National Adaptation Priorities (Word)

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COAG National Adaptation Priorities
Identifying priorities
COAG national priorities for adaptation action have been identified on the basis of the
following criteria:
 the economic, social and environmental magnitude of potential impacts;

the likely timing of potential impacts; and

the importance of early action to manage risks.
The sectors identified as priorities are:
Water Resources
There is strong evidence that climate change is already affecting water availability and
security in many regions of Australia and more severe impacts are likely in the future.
Reduced water availability has potentially serious economic, environmental and social
consequences.
Coasts
Australia’s coastal zone is highly vulnerable to the impacts of rising sea levels and increased
storm surge as a result of climate change. Coastal-built assets with current replacement
values of tens of billions of dollars are potentially at risk of inundation. While the most
serious impacts are not likely until later this century, decisions taken today will determine
vulnerability to future sea level rise.
Infrastructure
Infrastructure is vulnerable to projected reductions in rainfall, higher temperatures, rising sea
level, and increased frequency or intensity of extreme events such as storms, hail, droughts,
bushfires and cyclones. The Garnaut Review found that with unmitigated climate change,
impacts on infrastructure could reduce Australia's GNP by 2.42 per cent by 2100 relative to a
reference case. Significant current investment and the long life span of infrastructure make it
essential to consider the impacts of climate change now to avoid locking in ineffective and
inappropriate infrastructure and policies.
Natural Ecosystems
Climate change is already affecting Australia’s natural ecosystems and more serious impacts
are likely in future. Significant loss of biodiversity is projected to occur by 2020 in some
ecologically rich sites. Early action is required in order to avoid an escalating loss of
biodiversity and the consequent disruption to ecosystem services.
Agriculture
Agricultural production is vulnerable to declining rainfall, increased evaporation and reduced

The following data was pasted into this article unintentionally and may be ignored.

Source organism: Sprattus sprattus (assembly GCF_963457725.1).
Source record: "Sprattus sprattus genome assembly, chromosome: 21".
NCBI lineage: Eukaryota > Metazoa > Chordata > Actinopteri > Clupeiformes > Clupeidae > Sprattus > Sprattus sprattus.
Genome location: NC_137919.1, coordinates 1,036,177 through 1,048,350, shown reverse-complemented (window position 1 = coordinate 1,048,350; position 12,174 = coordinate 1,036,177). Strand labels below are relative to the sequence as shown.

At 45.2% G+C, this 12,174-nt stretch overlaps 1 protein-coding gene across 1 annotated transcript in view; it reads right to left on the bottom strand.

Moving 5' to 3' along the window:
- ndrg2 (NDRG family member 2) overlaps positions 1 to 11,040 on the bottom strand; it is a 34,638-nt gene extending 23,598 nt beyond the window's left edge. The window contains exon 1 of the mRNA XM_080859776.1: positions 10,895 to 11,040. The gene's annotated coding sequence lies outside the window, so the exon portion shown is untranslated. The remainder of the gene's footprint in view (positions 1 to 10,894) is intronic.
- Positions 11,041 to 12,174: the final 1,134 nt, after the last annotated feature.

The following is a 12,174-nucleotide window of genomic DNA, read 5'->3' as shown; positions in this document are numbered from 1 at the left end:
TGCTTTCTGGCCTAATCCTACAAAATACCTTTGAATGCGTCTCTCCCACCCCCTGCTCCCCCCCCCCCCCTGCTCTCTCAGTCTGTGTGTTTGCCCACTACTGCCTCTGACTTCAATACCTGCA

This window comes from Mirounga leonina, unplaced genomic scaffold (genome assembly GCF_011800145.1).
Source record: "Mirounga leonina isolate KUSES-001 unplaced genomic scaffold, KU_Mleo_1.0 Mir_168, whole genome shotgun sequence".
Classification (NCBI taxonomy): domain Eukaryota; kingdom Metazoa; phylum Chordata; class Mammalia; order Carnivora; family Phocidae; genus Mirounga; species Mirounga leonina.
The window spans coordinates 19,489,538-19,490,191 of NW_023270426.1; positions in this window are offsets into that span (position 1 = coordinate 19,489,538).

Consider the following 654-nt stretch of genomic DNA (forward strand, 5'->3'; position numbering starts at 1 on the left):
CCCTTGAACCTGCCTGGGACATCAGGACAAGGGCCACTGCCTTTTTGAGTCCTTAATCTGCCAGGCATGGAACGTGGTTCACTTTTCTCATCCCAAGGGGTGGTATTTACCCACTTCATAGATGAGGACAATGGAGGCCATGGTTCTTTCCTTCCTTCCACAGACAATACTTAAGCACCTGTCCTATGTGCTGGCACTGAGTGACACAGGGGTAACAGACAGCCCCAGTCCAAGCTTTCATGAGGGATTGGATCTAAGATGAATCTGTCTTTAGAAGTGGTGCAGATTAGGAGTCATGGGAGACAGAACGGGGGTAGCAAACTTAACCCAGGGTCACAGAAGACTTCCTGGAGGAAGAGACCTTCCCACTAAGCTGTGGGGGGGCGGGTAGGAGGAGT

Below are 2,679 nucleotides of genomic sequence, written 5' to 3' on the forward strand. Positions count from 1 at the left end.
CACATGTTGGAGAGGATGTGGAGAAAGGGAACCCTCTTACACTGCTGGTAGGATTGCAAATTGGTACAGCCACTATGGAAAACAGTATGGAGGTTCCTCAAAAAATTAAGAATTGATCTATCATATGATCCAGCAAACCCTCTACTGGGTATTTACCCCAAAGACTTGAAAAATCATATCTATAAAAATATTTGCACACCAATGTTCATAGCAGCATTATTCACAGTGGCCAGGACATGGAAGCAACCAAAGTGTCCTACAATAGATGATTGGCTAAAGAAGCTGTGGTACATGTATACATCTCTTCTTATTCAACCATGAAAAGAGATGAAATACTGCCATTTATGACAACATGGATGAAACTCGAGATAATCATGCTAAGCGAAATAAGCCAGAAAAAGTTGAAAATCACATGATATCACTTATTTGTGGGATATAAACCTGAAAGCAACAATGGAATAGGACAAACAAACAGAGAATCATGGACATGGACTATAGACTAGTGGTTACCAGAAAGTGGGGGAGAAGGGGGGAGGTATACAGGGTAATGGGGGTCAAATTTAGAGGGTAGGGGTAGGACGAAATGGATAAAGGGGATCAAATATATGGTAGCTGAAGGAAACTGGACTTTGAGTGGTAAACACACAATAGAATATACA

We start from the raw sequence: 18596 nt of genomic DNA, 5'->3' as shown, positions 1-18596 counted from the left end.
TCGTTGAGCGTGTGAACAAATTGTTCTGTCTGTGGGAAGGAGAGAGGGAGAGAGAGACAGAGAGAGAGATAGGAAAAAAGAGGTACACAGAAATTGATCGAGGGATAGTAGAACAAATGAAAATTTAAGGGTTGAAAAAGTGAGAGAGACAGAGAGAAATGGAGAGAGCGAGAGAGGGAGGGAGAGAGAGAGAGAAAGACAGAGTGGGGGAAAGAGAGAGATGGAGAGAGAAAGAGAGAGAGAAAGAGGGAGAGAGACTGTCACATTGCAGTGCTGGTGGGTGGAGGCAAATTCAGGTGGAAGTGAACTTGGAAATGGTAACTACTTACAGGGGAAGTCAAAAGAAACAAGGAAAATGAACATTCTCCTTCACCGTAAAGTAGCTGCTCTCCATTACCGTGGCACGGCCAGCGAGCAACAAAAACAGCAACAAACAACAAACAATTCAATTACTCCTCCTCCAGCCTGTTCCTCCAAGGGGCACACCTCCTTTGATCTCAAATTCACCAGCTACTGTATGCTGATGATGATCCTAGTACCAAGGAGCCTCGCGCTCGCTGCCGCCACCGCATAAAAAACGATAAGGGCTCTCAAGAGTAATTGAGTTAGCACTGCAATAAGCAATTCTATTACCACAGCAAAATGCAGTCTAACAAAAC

stream flow. Increasing atmospheric carbon dioxide may have a fertilisation effect for
pasture growth, likely to be offset in the longer term by rainfall decline. Early action is
needed to help farmers take advantage of any benefits and prepare for longer term impacts.
Emergency Management
Climate change is likely to increase the frequency and intensity of climate related natural
disasters. This would stretch resources including volunteers, with the occurrence of
concurrent extreme events potentially exceeding our current response capacity. Early action
is required to ensure we have the capacity to respond to a likely increase in extreme events.
Early planning and preparedness such as appropriate building design, evacuation plans and
early warning systems are needed to reduce vulnerability.
Vulnerable Communities
Some communities will be highly vulnerable to climate change impacts, in part because of
socio-economic, cultural or other disadvantage. An increase in heat-related deaths is likely to
be one of the most significant health impacts of climate change in Australia, with impacts
most felt by the elderly and chronically ill. Geographic and social isolation, and language and
cultural barriers, could limit the capacity to adapt in some parts of the community, including
remote indigenous communities.
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